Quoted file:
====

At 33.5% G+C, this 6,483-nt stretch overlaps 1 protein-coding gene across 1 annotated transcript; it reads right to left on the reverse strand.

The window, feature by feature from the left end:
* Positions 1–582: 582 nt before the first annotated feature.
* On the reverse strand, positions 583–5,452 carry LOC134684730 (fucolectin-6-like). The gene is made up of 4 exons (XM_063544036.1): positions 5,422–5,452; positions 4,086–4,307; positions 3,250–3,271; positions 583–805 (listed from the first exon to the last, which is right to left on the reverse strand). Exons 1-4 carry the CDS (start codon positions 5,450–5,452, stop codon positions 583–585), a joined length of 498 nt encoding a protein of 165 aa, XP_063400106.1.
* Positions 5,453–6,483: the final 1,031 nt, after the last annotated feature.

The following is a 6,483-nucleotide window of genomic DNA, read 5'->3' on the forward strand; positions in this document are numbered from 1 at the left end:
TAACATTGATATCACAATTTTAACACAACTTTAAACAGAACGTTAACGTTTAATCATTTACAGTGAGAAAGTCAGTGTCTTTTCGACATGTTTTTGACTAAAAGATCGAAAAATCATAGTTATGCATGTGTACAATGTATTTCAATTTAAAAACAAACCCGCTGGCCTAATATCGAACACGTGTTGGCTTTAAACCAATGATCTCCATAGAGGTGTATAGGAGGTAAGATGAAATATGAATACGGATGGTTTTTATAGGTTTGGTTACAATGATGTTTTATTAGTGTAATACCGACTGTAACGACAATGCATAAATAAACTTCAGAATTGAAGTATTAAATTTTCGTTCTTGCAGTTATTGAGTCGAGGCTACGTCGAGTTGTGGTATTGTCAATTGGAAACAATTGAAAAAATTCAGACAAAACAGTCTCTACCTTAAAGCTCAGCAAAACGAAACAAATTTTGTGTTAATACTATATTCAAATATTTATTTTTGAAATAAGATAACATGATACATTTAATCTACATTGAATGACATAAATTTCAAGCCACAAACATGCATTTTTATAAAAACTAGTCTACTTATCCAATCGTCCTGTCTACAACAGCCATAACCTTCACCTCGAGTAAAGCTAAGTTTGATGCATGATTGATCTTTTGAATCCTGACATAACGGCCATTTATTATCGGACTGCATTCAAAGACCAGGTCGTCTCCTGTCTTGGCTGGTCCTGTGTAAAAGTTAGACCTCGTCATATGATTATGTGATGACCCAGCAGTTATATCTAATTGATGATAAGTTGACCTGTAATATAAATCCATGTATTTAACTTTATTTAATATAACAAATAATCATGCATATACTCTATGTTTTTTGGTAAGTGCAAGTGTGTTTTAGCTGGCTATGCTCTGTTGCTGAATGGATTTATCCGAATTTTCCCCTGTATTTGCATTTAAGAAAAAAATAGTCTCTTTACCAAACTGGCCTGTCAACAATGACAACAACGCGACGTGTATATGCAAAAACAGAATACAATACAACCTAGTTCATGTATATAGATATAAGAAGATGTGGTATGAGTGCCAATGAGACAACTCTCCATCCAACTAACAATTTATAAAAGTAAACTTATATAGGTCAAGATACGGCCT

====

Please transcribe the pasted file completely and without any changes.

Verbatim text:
At 33.5% G+C, this 6,483-nt stretch overlaps 1 protein-coding gene across 1 annotated transcript; it reads right to left on the reverse strand.

The window, feature by feature from the left end:
* Positions 1–582: 582 nt before the first annotated feature.
* On the reverse strand, positions 583–5,452 carry LOC134684730 (fucolectin-6-like). The gene is made up of 4 exons (XM_063544036.1): positions 5,422–5,452; positions 4,086–4,307; positions 3,250–3,271; positions 583–805 (listed from the first exon to the last, which is right to left on the reverse strand). Exons 1-4 carry the CDS (start codon positions 5,450–5,452, stop codon positions 583–585), a joined length of 498 nt encoding a protein of 165 aa, XP_063400106.1.
* Positions 5,453–6,483: the final 1,031 nt, after the last annotated feature.

The following is a 6,483-nucleotide window of genomic DNA, read 5'->3' on the forward strand; positions in this document are numbered from 1 at the left end:
TAACATTGATATCACAATTTTAACACAACTTTAAACAGAACGTTAACGTTTAATCATTTACAGTGAGAAAGTCAGTGTCTTTTCGACATGTTTTTGACTAAAAGATCGAAAAATCATAGTTATGCATGTGTACAATGTATTTCAATTTAAAAACAAACCCGCTGGCCTAATATCGAACACGTGTTGGCTTTAAACCAATGATCTCCATAGAGGTGTATAGGAGGTAAGATGAAATATGAATACGGATGGTTTTTATAGGTTTGGTTACAATGATGTTTTATTAGTGTAATACCGACTGTAACGACAATGCATAAATAAACTTCAGAATTGAAGTATTAAATTTTCGTTCTTGCAGTTATTGAGTCGAGGCTACGTCGAGTTGTGGTATTGTCAATTGGAAACAATTGAAAAAATTCAGACAAAACAGTCTCTACCTTAAAGCTCAGCAAAACGAAACAAATTTTGTGTTAATACTATATTCAAATATTTATTTTTGAAATAAGATAACATGATACATTTAATCTACATTGAATGACATAAATTTCAAGCCACAAACATGCATTTTTATAAAAACTAGTCTACTTATCCAATCGTCCTGTCTACAACAGCCATAACCTTCACCTCGAGTAAAGCTAAGTTTGATGCATGATTGATCTTTTGAATCCTGACATAACGGCCATTTATTATCGGACTGCATTCAAAGACCAGGTCGTCTCCTGTCTTGGCTGGTCCTGTGTAAAAGTTAGACCTCGTCATATGATTATGTGATGACCCAGCAGTTATATCTAATTGATGATAAGTTGACCTGTAATATAAATCCATGTATTTAACTTTATTTAATATAACAAATAATCATGCATATACTCTATGTTTTTTGGTAAGTGCAAGTGTGTTTTAGCTGGCTATGCTCTGTTGCTGAATGGATTTATCCGAATTTTCCCCTGTATTTGCATTTAAGAAAAAAATAGTCTCTTTACCAAACTGGCCTGTCAACAATGACAACAACGCGACGTGTATATGCAAAAACAGAATACAATACAACCTAGTTCATGTATATAGATATAAGAAGATGTGGTATGAGTGCCAATGAGACAACTCTCCATCCAACTAACAATTTATAAAAGTAAACTTATATAGGTCAAGATACGGCCT